Press releases from Uppsala University
Size matters - The more DNA the better
A new study shows that variation in genome size may be much more important than previously believed. It is clear that, at least sometimes, a large ...
Ultrafast uncoupled magnetism in atoms - a new step towards computers of the future
Future computers will require a magnetic material which can be manipulated ultra-rapidly by breaking the strong magnetic coupling. A study has been...
Ancient genomes link early farmers to Basques
An international team led by researchers at Uppsala University reports a surprising discovery from the genomes of eight Iberian Stone-Age farmer re...
The Tree of Life may be a bush
New species evolve whenever a lineage splits off into several. Because of this, the kinship between species is often described in terms of a ‘tree ...
Patients don’t understand the purpose of clinical trials
Clinical trials are an important part of cancer research. Future patients depend on the severely ill to test drugs to improve treatment. But in her...
New candidate genes for immunodeficiency identified by using dogs as genetic models
IgA deficiency is one of the most common genetic immunodeficiency disorders in humans and is associated with an insufficiency or complete absence o...
Promising progress for new treatment of type 1 diabetes
New research from Uppsala University shows promising progress in the use of anti-inflammatory cytokine for treatment of type 1 diabetes. The study,...
Losing half a night of sleep makes memories less accessible in stressful situations
It is known that sleep facilitates the formation of long-term memory in humans. In a new study, researchers from Uppsala University now show that s...
Individuals with social phobia have too much serotonin – not too little
Previous studies have led researchers to believe that individuals with social anxiety disorder/ social phobia have too low levels of the neurotrans...
2014 the most violent year since the end of the Cold War
40 armed conflicts were active in 2014, the highest number of conflicts since 1999 and an increase of 18% when compared to the 34 conflicts active ...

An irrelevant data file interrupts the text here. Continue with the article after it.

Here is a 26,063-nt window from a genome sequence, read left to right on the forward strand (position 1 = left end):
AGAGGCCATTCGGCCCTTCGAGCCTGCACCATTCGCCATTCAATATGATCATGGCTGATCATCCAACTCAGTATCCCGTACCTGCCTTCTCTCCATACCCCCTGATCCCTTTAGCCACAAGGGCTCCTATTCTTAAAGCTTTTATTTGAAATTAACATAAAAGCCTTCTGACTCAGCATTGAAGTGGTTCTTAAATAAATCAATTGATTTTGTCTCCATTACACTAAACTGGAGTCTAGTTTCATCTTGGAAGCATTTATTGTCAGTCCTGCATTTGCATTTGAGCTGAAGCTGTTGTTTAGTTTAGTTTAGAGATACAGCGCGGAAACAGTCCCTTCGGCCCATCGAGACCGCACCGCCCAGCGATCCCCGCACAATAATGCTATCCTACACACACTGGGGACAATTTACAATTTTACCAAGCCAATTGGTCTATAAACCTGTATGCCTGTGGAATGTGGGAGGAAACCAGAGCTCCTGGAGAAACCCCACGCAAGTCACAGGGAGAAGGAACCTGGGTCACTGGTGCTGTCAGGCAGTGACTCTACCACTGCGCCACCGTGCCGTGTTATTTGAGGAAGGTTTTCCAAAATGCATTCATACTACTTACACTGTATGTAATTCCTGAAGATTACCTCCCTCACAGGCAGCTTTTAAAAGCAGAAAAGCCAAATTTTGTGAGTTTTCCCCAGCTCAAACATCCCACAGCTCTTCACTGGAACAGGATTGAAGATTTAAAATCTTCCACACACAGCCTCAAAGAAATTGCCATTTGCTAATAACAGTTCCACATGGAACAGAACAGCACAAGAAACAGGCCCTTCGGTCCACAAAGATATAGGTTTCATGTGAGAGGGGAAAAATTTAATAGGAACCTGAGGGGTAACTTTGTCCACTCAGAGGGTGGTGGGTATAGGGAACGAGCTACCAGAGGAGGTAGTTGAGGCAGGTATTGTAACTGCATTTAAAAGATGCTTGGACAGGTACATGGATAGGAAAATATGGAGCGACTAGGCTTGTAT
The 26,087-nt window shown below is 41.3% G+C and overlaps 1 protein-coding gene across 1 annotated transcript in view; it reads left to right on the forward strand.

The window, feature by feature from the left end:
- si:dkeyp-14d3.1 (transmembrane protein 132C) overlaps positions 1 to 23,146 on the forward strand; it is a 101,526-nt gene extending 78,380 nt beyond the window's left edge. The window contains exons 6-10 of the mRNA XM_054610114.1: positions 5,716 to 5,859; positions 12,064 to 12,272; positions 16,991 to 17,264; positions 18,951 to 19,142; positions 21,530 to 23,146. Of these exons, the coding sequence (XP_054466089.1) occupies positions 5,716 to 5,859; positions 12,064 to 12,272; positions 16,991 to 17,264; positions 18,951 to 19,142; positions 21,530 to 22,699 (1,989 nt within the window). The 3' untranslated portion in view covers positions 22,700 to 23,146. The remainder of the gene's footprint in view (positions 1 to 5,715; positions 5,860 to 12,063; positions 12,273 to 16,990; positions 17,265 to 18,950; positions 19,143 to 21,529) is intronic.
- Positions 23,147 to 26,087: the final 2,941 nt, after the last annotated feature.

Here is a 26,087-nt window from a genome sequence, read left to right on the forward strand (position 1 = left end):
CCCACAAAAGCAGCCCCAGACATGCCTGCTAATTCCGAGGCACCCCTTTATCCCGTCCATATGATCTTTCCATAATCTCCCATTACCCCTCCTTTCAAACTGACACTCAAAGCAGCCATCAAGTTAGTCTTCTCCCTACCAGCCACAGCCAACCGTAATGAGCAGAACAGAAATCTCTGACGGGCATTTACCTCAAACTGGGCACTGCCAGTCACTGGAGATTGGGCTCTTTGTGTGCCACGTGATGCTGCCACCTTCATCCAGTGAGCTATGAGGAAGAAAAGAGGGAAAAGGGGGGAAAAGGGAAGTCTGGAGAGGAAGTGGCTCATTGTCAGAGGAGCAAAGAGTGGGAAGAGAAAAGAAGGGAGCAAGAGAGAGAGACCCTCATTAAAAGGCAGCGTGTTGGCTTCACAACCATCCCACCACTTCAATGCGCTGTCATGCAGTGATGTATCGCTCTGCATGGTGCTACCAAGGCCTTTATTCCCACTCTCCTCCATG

New, robust and inexpensive technique for protein analysis in tissues
A new technique to study proteins, which does not require advanced equipment, specialized labs or expensive reagents, has been developed at Uppsala...
Recovery of sensory function by stem cell transplants
New research from Uppsala University shows promising progress in the use of stem cells for treatment of spinal cord injury. The results, which are ...
New study shows the dynamics of active swarms in alternating fields
Researchers from Uppsala University, together with colleagues at University College Dublin, have studied the dynamics of active swarms using comput...
DNA which only females have
In many animal species, the chromosomes differ between the sexes. The male has a Y chromosome. In some animals, however, for example birds, it is t...
Extensive study of five-year mortality risk
Researchers from Uppsala University have studied the risk of dying over the next five years. They have developed a unique health-risk calculator by...
Uppsala University to invest in Antibiotics Centre
An Uppsala Antibiotics Centre is to be created at Uppsala University. This was announced by Deputy Vice-Chancellor Anders Malmberg at today’s openi...
“Crimea Is Ours!” Russian geopolitics and digital irony
In a new article published in the Journal of Eurasian Geography and Economics Mikhail Suslov, researcher at Uppsala University, analyzes how the an...
Better fine motor skills with delayed cord clamping
The importance of the umbilical cord not only for the foetus but for newborn infants too was shown by Swedish researchers a few years ago. In a fol...
Malaria testing yet to reach its potential
In a study published this month in Malaria Journal, researchers from Uppsala University and other institutions present a new model for systematical...
Uppsala University dissertations 1602–1855 being digitized
More than 2,000 dissertations from the 17th, 18th and 19th centuries have been digitized and made searchable and readable online. They are accessib...